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Park Morpeth Hut, Wilberforce Conservation Area

Truly spectacular setting. | Park Morpeth Hut, Wilberforce Conservation Area

In recent years it has been substantially renovated on the interior, the exterior has been painted, and the water supply worked out.

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Red Hut | Ruataniwha Conservation Park

A hut originally built for a failed tourist venture to take tourists to Mount Cook via Barron Saddle at the head of the adjacent Dobson River, and thence down the Mueller Glacier. In their tweeds and petticoats.

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Royal Hut | Te Kahui Kaupeka Conservation Park

Royal Hut is another old musterers’ hut from station days but it has the usual facilities you expect in a DOC hut.

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South Huxley Bivvy | Ruataniwha Conservation Park

So that’s the wood shed, where is the hut?

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South Temple Hut | Ruataniwha Conservation Park

One of the original New Zealand Forest Service huts in the area has been extended and modified at some stage in the past.

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Spurs Hut | Te Kahui Kaupeka Conservation Park

Exterior. | Spurs Hut, Te Kahui Kaupeka Conservation Park

It’s a damp stroll in, with much of the way swampy, but at least it’s reasonably level.

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St Winifreds Hut | Hakatere Conservation Park

Big Porch added 2004. | St Winifreds Hut, Te Kahui Kaupeka Conservation Park

A well cared for Canterbury Mountain Club hut that is available for use by the public.

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Stodys Hut | Hawea Conservation Area

Stodys is an old musterer’s hut which has been recently renovated to give it another few decades of life.

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Stone Hut | Te Kahui Kaupeka Conservation Park

There’s part of the stone bit left, the fireplace end, but Stone Hut has been hit by avalanches in the past, not worth staying here in the winter when there is snow on the hills.

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Telephone Hut | Braeburn Road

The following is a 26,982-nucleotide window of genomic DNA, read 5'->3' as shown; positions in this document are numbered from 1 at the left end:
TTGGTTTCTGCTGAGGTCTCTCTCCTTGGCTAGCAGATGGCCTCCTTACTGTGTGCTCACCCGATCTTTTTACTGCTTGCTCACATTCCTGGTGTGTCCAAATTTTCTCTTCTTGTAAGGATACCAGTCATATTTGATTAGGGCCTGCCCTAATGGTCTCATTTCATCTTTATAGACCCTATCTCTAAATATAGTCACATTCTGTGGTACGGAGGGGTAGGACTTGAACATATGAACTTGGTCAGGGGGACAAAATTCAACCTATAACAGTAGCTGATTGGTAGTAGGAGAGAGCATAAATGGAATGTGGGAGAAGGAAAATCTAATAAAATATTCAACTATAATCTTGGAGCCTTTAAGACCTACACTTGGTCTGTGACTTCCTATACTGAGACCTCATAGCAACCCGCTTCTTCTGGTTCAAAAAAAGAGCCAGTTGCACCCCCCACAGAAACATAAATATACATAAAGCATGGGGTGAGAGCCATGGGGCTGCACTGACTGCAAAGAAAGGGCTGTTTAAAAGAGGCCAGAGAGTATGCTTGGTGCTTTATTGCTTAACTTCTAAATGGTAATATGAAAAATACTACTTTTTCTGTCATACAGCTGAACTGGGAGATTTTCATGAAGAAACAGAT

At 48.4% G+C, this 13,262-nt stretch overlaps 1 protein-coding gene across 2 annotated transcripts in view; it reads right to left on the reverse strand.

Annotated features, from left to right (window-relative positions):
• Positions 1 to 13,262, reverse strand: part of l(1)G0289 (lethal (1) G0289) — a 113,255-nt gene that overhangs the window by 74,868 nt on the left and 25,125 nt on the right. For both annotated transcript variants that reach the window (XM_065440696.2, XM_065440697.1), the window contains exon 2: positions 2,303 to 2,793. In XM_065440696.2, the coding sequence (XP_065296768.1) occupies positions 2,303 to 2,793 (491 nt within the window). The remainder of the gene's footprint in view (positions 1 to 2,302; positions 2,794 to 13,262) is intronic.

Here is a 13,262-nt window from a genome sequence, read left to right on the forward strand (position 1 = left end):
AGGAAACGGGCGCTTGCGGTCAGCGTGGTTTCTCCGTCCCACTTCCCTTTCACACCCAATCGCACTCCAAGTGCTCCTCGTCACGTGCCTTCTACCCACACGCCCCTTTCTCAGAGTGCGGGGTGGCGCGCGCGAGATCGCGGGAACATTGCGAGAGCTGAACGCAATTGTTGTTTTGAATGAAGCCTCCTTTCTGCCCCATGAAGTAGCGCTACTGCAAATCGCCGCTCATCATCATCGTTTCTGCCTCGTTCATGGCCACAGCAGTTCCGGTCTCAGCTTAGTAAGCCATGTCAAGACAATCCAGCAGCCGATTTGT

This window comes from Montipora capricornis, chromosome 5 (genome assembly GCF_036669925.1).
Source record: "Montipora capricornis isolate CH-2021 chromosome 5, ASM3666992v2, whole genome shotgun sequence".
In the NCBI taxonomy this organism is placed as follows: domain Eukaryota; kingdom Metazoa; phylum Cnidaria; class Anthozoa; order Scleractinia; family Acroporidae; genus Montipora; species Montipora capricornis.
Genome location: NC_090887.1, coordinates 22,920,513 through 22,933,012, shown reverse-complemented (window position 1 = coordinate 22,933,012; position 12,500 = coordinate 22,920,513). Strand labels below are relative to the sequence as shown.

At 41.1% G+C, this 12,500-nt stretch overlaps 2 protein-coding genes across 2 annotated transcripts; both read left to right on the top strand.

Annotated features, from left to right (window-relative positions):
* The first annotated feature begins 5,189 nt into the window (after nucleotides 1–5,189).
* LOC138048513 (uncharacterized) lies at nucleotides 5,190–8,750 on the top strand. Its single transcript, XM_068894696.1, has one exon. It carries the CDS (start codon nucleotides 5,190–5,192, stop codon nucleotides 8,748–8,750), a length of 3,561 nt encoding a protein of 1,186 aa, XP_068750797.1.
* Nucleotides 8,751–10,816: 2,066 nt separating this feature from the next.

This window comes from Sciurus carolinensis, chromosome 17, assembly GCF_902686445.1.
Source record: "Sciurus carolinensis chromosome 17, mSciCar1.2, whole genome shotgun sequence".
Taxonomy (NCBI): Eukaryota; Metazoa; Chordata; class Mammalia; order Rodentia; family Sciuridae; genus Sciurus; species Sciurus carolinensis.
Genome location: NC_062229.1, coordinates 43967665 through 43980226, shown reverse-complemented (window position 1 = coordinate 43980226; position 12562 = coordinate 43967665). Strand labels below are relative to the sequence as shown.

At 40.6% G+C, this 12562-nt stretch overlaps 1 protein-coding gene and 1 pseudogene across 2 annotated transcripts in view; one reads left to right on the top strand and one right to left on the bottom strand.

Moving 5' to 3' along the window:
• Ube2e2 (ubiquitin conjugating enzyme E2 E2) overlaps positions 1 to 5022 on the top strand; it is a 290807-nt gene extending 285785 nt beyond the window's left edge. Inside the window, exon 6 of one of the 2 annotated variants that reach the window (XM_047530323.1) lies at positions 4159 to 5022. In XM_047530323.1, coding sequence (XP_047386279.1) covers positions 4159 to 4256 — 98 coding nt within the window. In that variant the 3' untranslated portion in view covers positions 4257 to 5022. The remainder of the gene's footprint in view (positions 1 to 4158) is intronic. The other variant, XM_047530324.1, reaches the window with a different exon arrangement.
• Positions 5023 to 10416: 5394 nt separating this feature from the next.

An historic two bunk hut that is acceptable accommodation in an emergency.

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The Pines freedom campsite | Lake Pukaki Reserve

The campsite is in amongst the pine trees right by the edge of Lake Pukaki.  | The Pines freedom campsite, Lake Pukaki Reserve

The views terrific, but if you want some seclusion you can always put your tent up in under the pine trees. The cars can’t easily drive up there.

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Tin Hut | Avonburn Station

Tin Hut is an old dusty, musty musterer’s hut that is available for use by the public. The graffiti on the hut exterior makes for interesting reading.

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Unknown Stream Hut, Craigieburn Forest Park

The hut is right in the middle of not much. | Unknowm Strean Hut, Craigieburn Forest Park

Mostly used by hunters and occasional long-distance mountain trekkers, or a few trampers who engage with the Moa Saddle circuit.

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Urquhart's Hut, Craigieburn Forest Park

That's rust, not paint. Needs some love. | Urquhart's Hut, Craigieburn Forest Park

Dirt floor. Bush cut local timber structure. Huge fireplace. Canvas bunks. No insulation, and plenty of ventilation.

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Veil Bivouac | Rangitata/Rakaia Headwaters Conservation Area

The bivvy is up on a river terrace. | Veil Bivouac, Rangitata/Rakaia Headwaters Conservation Area

The lack of heating is a possible disincentive to staying in cooler months, although the full complement of three visitors would be cosy in the confined space.

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Weka Burnet Bivvy, Craigieburn Forest Park

Yup, it's tiny. | Weka Burnet Bivvy, Craigieburn Forest Park

The bog is across a bog.